Some major Muslim organizations publish periodicals and sponsor annual conventions. The Coordinating Council of Muslim Organizations in America was founded recently to coordinate and support the work of several national Muslim societies, including the Muslim Students’ Association, which has chapters on scores of North American university campuses. Major funding of Islamic organizations and projects has come from the Middle East and northern Africa, but details are difficult to extract.

Christian approaches to Islam currently are centered on dialogue and evangelization. The National Council of Churches sponsors a task force on Christian-Muslim dialogue; it is led by Byron Haines of the Hartford Seminary Foundation. The Southern Baptist Convention interfaith witness unit joined with the Council of Imams in sponsoring a dialogue several years ago, and there is talk of having another one.

Except for campus ministry among international students, little is being done evangelistically among North American Muslims. A few missionaries have returned from the Middle East and are quietly working among scattered individuals. Few of the 15 or so Arabic-speaking Southern Baptist congregations have any Muslim converts among their members, but several of the immigrant pastors are cultivating contacts with Muslims. Some Arabic-language Christian broadcasts on U.S. radio stations contain low-key appeals to Muslims.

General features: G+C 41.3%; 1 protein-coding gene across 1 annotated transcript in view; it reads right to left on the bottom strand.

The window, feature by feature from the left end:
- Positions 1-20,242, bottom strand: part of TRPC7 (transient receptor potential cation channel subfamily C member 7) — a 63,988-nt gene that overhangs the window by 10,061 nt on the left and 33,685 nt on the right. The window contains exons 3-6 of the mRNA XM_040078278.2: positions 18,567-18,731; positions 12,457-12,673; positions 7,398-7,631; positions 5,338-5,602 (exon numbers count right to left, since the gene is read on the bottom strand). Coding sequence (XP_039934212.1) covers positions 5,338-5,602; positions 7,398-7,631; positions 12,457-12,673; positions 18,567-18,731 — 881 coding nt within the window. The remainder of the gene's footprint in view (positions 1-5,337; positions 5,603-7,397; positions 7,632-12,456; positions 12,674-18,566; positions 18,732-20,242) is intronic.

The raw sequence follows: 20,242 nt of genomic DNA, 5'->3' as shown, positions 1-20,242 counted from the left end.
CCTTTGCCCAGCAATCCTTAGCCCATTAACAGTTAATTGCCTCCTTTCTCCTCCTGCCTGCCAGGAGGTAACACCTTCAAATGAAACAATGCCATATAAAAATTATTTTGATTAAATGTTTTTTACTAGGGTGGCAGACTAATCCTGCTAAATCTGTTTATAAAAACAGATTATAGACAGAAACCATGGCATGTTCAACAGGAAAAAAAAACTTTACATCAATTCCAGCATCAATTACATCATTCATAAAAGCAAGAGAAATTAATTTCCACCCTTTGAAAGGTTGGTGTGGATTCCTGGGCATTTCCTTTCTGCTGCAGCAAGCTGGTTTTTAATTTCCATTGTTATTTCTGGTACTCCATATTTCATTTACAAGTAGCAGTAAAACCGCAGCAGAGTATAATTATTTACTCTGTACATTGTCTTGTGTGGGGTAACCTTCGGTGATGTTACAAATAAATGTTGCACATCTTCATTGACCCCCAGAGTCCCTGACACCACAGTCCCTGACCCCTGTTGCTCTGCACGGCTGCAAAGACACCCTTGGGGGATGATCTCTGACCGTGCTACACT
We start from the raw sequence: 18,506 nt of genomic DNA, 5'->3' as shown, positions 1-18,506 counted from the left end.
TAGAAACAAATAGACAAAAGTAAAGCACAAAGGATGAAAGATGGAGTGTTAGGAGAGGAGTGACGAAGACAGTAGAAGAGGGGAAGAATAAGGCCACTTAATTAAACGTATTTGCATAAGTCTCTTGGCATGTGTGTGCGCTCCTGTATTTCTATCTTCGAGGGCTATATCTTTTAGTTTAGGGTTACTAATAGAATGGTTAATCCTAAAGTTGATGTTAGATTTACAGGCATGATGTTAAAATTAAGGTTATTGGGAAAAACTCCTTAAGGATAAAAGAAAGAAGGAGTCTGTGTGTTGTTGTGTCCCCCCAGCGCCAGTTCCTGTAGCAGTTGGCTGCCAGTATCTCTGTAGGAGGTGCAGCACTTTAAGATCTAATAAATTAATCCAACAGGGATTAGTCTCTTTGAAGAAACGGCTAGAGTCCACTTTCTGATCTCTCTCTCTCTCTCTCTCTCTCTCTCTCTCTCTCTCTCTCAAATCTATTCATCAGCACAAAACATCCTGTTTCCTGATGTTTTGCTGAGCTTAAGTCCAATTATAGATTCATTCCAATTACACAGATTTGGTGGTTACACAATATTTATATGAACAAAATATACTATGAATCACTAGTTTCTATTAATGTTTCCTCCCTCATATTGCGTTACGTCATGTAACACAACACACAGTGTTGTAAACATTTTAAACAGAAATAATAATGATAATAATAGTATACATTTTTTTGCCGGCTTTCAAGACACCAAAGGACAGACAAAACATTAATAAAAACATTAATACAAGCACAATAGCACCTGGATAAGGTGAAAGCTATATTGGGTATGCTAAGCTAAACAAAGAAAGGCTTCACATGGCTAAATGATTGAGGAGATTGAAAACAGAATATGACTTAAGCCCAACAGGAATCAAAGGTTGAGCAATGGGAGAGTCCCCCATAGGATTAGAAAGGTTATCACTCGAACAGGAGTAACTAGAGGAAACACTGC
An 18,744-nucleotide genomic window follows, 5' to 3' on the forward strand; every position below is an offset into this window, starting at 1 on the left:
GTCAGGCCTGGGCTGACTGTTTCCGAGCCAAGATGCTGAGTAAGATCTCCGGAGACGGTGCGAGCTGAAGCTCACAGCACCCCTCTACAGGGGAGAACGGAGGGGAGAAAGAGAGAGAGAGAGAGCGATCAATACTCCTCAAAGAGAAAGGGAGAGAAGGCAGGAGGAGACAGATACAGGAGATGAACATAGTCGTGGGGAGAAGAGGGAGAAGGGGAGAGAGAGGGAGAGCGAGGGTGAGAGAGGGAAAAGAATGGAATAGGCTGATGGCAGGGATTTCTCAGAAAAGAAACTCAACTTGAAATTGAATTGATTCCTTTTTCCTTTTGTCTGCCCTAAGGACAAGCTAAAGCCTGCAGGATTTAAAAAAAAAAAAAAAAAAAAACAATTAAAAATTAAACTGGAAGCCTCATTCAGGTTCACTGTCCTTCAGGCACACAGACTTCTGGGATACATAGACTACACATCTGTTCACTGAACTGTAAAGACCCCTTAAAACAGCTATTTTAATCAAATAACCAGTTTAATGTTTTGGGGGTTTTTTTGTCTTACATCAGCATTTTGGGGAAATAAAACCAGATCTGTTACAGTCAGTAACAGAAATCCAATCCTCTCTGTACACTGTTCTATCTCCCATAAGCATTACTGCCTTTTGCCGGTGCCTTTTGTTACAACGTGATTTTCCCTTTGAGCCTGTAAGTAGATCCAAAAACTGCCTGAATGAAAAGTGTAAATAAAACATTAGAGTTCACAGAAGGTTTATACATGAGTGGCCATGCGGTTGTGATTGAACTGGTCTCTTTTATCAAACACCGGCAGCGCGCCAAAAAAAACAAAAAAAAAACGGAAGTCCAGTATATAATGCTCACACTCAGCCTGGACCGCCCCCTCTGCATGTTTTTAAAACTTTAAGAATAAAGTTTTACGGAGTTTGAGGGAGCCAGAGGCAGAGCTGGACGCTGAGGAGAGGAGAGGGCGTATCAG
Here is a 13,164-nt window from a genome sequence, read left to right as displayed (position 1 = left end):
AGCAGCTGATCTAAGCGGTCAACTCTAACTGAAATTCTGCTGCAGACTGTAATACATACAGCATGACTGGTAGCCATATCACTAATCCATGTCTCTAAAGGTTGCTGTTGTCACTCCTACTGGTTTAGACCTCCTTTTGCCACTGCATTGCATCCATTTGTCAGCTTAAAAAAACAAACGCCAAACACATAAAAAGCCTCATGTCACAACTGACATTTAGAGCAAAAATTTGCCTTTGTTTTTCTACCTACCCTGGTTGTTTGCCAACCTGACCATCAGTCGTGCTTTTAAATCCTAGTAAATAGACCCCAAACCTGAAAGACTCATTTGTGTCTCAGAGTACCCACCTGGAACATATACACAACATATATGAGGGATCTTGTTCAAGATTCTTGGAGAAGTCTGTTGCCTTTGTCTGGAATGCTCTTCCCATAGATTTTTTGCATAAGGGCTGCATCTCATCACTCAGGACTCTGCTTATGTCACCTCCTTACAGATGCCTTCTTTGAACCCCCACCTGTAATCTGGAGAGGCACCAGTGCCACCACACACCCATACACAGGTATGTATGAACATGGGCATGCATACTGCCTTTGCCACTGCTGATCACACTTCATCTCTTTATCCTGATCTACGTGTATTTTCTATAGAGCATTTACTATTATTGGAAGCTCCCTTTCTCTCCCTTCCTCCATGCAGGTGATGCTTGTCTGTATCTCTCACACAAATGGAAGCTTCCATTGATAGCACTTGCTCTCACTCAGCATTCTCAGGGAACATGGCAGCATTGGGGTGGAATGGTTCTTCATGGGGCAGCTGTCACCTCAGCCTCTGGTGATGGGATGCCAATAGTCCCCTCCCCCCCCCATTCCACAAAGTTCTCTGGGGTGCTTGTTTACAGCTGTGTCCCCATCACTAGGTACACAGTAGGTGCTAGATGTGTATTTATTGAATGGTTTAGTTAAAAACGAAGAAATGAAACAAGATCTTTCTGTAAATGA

Iranians are apparently the immigrant group most open to evangelism, according to several Christian workers. Fellowships of Christian Iranians have been formed recently in Los Angeles, and another is in embryo stage in California’s Orange County. Several of the members are recent converts from Islam, and one worker hopes to establish a fellowship of Iranian Muslim converts. Of the some 30,000 Iranians in the Los Angeles area, fewer than one-third are students. Many of the others have fled their native country in fear, say workers, and they are especially responsive to friendly overtures from American Christians. Unfortunately, the workers point out, many Americans display bitterness toward the Iranian refugees, heaping abuse upon abuse.

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Christian literature aimed at Muslims, described by evangelical workers as “excellent,” is being produced in English, Farsi (Persian), and Arabic. The American Bible Society has distributed nearly 10,000 copies of the New Testament in a modern Arabic version. The Fellowship of Faith for Muslims in Toronto is reputed to have the most complete stock of literature available for work among Muslims. International Students has ordered a second printing of “How to Share the Good News with Your Muslim Friend.” The Samuel Zwemer Institute was organized in Pasadena a little over a year ago “to inform, educate, and direct Christians in Muslim outreach worldwide.” and specialized literature will be one of the products.

Christians are waking up to the Muslims in their midst.

Carl F. H. Henry, first editor of Christianity Today, is lecturer at large for World Vision International. An author of many books, he lives in Arlington, Virginia.